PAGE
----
Neighbourhood first

On assuming office, PM Modi declared his ‘neighbourhood first’ policy. More recently, at his maiden Town Hall talk in New Delhi, he spoke of ‘India first’. Entwined in between, like those before his time, have been India’s efforts to carry the neighbourhood with it on a steady growth-path, without insisting on their participation. Nor has India shied away from acknowledging the role of Chinese funding for neighbourhood growth, just as the American fundings during the ‘Cold War’ years.

2 Courtesy: NDTV screen grab via YouTube

In context, India’s reservations, if any, have been confined to specific security concerns, as applicable not just to the self but to the region as a whole. It is wrong to interpret the Indian military engagement with Sri Lanka via the IPKF route, as it also involved securing Sri Lanka from LTTE terrorism, after a point. Indian consistency in standing by the Katchchativu Accords (1974 and 1976), despite the continuing pressure from Tamil Nadu, should put paid to perceptions that India had armed Tamil militants a decade later, only to bifurcate Sri Lanka.

Then, as now, such a course would not have served Indian interests, including security interests. If the Bangladesh (1971) example is touted as an explanation by the India-baiters in Sri Lanka, then India would not have given away Katchchativu just three years later. There is no gainsaying the Indian perception that letting Sri Lanka’s internal problem overflow across the Palk Strait would have consequences for bilateral relations over the medium and long terms. Subsequent events have proved Indian apprehensions right.

Yet, there is no denying the need for India to marry the ‘India first’ and ‘neighbourhood first’ priorities in clearer terms than at present. India needs to acknowledge that in the absence of a UNSC veto, it would not shy away from demonstrating its global political power and reach, in the interest of its neighbours — as they see fit. It would have to work out bilateral mechanisms where it helps evolve domestic consensus on core domestic issues and lent it international support than was/is the case with a succession of UNHRC resolutions on Sri Lanka since 2012.

India’s responsibility to the neighbourhood is much more than that of any extra-regional power. That includes the US as much as China. In many a context, Indian concerns and responsibilities to the neighbourhood dovetails with those for the Indian nation and State. It is one thing for India to let the US leader of the West to take the initiative without the latter understanding the South Asian realities, but it is another to assert its knowledge, concerns and role in such matters.

The upcoming American presidential poll results are full of possibilities for South Asia in general and Sri Lanka in particular. It is so in the case of Maldives, which is also on India’s southern sea. In their case, the US and Indian concerns need not always be the same, or even similar, as with Pakistan and/or China. This would also mean that India has to look at the neighbourhood as a whole — and from an Indian and regional perspective. Yet, it cannot allow South Asia to be seen as a part of a greater geopolitical jig-saw puzzle, being played out by extra-regional players.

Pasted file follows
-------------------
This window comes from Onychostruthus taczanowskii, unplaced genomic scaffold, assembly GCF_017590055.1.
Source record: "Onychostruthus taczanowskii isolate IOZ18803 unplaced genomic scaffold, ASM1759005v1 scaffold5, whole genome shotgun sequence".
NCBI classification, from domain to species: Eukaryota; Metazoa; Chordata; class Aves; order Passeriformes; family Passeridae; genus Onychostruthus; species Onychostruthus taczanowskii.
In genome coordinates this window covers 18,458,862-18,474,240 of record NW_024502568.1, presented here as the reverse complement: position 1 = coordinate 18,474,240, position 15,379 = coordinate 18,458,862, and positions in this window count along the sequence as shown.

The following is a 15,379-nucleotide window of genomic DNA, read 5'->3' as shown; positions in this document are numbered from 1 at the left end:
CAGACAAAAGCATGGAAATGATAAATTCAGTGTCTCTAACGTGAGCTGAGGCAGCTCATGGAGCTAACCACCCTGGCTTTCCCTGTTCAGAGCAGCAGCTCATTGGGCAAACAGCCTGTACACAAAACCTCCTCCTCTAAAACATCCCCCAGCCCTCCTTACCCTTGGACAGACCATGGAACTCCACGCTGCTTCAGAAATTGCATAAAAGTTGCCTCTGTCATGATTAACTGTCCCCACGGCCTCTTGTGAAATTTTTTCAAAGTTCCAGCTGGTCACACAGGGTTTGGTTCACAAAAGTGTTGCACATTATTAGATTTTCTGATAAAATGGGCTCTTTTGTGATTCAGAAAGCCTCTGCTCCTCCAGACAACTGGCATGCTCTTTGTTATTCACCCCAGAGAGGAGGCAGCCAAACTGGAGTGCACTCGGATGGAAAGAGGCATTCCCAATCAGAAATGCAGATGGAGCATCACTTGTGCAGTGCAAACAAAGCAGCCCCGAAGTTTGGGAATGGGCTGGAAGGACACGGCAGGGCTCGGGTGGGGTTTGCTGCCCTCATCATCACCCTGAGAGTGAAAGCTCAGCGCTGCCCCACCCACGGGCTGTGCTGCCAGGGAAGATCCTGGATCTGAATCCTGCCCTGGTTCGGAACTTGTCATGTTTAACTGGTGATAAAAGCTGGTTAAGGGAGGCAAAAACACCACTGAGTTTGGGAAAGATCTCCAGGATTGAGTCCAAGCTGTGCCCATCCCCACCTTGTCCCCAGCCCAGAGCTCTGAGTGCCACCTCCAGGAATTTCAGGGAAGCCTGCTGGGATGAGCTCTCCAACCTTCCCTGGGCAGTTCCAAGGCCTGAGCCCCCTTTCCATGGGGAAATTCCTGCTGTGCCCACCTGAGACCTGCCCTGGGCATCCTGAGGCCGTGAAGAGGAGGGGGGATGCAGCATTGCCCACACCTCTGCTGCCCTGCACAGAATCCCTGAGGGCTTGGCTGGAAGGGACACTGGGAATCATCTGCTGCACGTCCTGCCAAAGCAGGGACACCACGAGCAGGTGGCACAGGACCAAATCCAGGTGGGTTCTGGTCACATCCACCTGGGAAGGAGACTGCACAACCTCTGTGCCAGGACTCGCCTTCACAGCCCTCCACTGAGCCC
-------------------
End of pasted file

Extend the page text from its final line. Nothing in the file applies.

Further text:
It was not the case during the Cold War era. But it is increasingly becoming so post-Cold War, when India too is seen as moving closer to the US. India needs to ask itself why Sri Lanka, which was traditionally pro-West, is seen as moving pro-China first, and towards the ‘geo-strategic centre’ more recently. The answers to India’s geo-strategic dilemma of our times rest there.

Highs and lows

India-Sri Lanka political relationship has seen many a high and low. While successive Indian leadership has been busily engaged with the larger world as much as neighbours, the latter has mostly been pre-occupied with the larger ‘regional power’, one way or the other. Sri Lanka was/is no exception. A succession of government leaderships have looked at India through the prism and priorities of their domestic political compulsions — as suited them.

With the traditional India-baiter in the JVP down and out, the Rajapaksa camp seems keen to capture that constituency, and also build on it in the 21st century Sri Lankan context. The trouble is that even if they returned to power, they could not do without India, whoever is in office in Delhi or even Chennai. Worse still could be a possible scenario where India under Modi buys peace with China on specifics, though not necessarily on the border-centric strategic front.

By seeking to project India-bashing as a part of their domestic politico-electoral agenda, Sri Lankan players could set for themselves commitments and goals that they may not have intended in the first place. Nor may they be able to deliver on the domestic ‘expectations’, even if to a hardcore domestic constituency. At the height of its popularity, even for the JVP, India-bashing was not a core of its politico-militant existence. It showed up the party as different from the status quo, and distant from ground realities. Contrarily, such a course could only lose crucial ‘add-on’ votes for them, going beyond what has become a strong ‘Rajapaksa vote-bank’.